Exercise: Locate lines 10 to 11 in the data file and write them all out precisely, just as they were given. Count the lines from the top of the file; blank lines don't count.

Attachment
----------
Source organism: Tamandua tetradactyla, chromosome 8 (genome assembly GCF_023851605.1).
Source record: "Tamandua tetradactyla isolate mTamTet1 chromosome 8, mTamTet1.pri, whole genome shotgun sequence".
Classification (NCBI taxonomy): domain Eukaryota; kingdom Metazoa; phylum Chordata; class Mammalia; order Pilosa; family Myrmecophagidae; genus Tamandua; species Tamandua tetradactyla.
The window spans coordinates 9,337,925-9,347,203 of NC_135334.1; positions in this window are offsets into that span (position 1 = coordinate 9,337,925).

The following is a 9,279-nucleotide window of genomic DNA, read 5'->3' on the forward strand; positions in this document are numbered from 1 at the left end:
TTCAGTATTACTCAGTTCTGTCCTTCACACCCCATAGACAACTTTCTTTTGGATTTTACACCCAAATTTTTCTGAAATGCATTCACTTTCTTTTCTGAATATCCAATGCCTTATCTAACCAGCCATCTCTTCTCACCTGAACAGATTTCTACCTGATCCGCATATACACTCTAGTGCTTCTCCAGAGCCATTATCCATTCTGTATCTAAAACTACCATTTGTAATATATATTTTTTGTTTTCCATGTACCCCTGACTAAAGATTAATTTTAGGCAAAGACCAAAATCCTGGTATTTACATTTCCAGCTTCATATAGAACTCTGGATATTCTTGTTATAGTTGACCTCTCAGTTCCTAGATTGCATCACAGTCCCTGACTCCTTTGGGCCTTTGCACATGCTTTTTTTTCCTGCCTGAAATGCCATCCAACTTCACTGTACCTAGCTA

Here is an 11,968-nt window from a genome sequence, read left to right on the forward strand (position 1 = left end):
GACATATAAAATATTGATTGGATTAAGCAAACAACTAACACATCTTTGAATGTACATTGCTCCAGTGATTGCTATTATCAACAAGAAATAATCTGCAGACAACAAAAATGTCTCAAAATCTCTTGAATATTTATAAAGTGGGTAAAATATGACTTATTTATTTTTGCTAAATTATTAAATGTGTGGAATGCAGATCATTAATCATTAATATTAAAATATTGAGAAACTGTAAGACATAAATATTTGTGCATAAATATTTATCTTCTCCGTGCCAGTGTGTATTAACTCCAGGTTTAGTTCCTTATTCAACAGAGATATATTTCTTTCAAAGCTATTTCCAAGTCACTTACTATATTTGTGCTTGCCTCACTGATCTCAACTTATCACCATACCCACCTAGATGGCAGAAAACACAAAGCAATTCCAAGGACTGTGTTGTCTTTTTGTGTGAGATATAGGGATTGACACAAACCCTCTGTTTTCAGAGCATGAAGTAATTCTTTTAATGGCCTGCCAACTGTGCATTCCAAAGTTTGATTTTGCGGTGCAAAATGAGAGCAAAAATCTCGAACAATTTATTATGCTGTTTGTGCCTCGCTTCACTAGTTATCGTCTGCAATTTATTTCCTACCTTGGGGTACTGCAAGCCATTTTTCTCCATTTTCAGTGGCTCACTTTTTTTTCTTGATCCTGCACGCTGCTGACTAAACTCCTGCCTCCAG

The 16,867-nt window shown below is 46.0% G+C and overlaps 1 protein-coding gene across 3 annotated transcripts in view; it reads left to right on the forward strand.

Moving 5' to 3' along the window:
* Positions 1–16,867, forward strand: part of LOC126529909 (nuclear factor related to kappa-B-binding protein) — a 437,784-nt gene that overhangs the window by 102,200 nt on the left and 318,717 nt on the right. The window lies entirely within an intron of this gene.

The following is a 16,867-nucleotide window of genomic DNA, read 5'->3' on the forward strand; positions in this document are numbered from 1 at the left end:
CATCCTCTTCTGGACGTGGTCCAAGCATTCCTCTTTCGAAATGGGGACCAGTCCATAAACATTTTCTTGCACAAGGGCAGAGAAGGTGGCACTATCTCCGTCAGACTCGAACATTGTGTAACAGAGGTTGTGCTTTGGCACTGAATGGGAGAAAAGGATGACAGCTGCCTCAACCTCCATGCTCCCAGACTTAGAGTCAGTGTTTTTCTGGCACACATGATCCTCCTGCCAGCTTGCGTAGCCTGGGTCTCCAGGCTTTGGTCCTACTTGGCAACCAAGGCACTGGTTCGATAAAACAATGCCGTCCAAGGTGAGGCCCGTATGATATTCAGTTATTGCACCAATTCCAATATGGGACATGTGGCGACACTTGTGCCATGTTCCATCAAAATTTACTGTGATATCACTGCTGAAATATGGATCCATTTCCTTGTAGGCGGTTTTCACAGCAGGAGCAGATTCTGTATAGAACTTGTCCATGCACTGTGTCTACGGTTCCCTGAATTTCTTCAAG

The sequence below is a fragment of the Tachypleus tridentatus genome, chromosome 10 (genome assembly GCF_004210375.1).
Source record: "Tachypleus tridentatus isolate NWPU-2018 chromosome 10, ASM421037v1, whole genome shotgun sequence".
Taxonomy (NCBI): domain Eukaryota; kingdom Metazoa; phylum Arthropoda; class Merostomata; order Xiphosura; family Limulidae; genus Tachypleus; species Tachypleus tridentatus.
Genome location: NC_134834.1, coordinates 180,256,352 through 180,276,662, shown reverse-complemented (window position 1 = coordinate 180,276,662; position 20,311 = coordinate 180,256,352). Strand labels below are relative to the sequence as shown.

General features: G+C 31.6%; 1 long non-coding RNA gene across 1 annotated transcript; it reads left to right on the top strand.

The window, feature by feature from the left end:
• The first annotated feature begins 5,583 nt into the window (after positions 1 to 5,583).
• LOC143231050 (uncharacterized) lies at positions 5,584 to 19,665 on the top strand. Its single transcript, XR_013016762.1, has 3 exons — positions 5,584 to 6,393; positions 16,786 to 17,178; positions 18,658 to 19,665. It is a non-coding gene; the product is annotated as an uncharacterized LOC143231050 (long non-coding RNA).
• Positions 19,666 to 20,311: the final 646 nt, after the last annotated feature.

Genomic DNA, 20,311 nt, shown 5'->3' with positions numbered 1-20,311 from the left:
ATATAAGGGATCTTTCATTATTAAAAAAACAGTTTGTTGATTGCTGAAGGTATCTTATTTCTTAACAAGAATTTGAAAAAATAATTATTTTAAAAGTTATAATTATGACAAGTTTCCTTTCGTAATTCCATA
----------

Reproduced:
Moving 5' to 3' along the window:
* Positions 1–16,867, forward strand: part of LOC126529909 (nuclear factor related to kappa-B-binding protein) — a 437,784-nt gene that overhangs the window by 102,200 nt on the left and 318,717 nt on the right. The window lies entirely within an intron of this gene.